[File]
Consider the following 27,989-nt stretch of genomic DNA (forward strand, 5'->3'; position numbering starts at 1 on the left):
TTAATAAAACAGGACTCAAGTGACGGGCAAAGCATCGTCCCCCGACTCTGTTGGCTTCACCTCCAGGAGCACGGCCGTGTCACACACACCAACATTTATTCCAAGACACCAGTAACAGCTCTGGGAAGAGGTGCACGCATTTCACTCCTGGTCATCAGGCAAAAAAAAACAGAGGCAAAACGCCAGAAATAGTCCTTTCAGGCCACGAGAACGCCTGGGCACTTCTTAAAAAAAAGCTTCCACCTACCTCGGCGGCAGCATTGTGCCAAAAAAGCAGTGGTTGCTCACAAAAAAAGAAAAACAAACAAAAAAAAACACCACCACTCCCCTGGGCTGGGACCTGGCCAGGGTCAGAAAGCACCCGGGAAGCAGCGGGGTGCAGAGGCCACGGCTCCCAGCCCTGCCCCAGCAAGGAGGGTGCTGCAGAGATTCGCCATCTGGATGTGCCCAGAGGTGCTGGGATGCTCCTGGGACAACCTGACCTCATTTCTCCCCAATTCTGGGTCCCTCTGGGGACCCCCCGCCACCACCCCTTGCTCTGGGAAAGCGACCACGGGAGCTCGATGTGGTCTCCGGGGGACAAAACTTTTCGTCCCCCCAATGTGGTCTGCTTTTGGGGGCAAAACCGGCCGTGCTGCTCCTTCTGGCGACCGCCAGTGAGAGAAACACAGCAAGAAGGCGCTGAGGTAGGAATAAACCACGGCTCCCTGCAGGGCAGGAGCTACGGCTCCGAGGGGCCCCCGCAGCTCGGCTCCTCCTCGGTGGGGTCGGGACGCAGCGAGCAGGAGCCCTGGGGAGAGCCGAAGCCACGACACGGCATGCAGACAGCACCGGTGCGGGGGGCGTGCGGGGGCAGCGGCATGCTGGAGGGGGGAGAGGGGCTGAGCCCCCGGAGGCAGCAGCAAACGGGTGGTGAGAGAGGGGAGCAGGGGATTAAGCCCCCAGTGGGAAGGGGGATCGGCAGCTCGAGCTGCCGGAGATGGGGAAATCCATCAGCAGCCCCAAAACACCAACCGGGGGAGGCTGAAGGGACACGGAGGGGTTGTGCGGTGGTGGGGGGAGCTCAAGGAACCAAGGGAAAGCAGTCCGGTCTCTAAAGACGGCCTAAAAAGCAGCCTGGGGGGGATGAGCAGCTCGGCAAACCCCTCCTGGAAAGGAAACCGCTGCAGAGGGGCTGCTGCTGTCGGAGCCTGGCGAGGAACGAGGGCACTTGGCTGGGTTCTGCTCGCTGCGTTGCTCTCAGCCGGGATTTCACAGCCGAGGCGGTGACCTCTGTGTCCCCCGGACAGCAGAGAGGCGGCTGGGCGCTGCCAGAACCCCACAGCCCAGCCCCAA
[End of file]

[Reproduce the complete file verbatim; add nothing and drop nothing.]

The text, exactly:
Consider the following 27,989-nt stretch of genomic DNA (forward strand, 5'->3'; position numbering starts at 1 on the left):
TTAATAAAACAGGACTCAAGTGACGGGCAAAGCATCGTCCCCCGACTCTGTTGGCTTCACCTCCAGGAGCACGGCCGTGTCACACACACCAACATTTATTCCAAGACACCAGTAACAGCTCTGGGAAGAGGTGCACGCATTTCACTCCTGGTCATCAGGCAAAAAAAAACAGAGGCAAAACGCCAGAAATAGTCCTTTCAGGCCACGAGAACGCCTGGGCACTTCTTAAAAAAAAGCTTCCACCTACCTCGGCGGCAGCATTGTGCCAAAAAAGCAGTGGTTGCTCACAAAAAAAGAAAAACAAACAAAAAAAAACACCACCACTCCCCTGGGCTGGGACCTGGCCAGGGTCAGAAAGCACCCGGGAAGCAGCGGGGTGCAGAGGCCACGGCTCCCAGCCCTGCCCCAGCAAGGAGGGTGCTGCAGAGATTCGCCATCTGGATGTGCCCAGAGGTGCTGGGATGCTCCTGGGACAACCTGACCTCATTTCTCCCCAATTCTGGGTCCCTCTGGGGACCCCCCGCCACCACCCCTTGCTCTGGGAAAGCGACCACGGGAGCTCGATGTGGTCTCCGGGGGACAAAACTTTTCGTCCCCCCAATGTGGTCTGCTTTTGGGGGCAAAACCGGCCGTGCTGCTCCTTCTGGCGACCGCCAGTGAGAGAAACACAGCAAGAAGGCGCTGAGGTAGGAATAAACCACGGCTCCCTGCAGGGCAGGAGCTACGGCTCCGAGGGGCCCCCGCAGCTCGGCTCCTCCTCGGTGGGGTCGGGACGCAGCGAGCAGGAGCCCTGGGGAGAGCCGAAGCCACGACACGGCATGCAGACAGCACCGGTGCGGGGGGCGTGCGGGGGCAGCGGCATGCTGGAGGGGGGAGAGGGGCTGAGCCCCCGGAGGCAGCAGCAAACGGGTGGTGAGAGAGGGGAGCAGGGGATTAAGCCCCCAGTGGGAAGGGGGATCGGCAGCTCGAGCTGCCGGAGATGGGGAAATCCATCAGCAGCCCCAAAACACCAACCGGGGGAGGCTGAAGGGACACGGAGGGGTTGTGCGGTGGTGGGGGGAGCTCAAGGAACCAAGGGAAAGCAGTCCGGTCTCTAAAGACGGCCTAAAAAGCAGCCTGGGGGGGATGAGCAGCTCGGCAAACCCCTCCTGGAAAGGAAACCGCTGCAGAGGGGCTGCTGCTGTCGGAGCCTGGCGAGGAACGAGGGCACTTGGCTGGGTTCTGCTCGCTGCGTTGCTCTCAGCCGGGATTTCACAGCCGAGGCGGTGACCTCTGTGTCCCCCGGACAGCAGAGAGGCGGCTGGGCGCTGCCAGAACCCCACAGCCCAGCCCCAA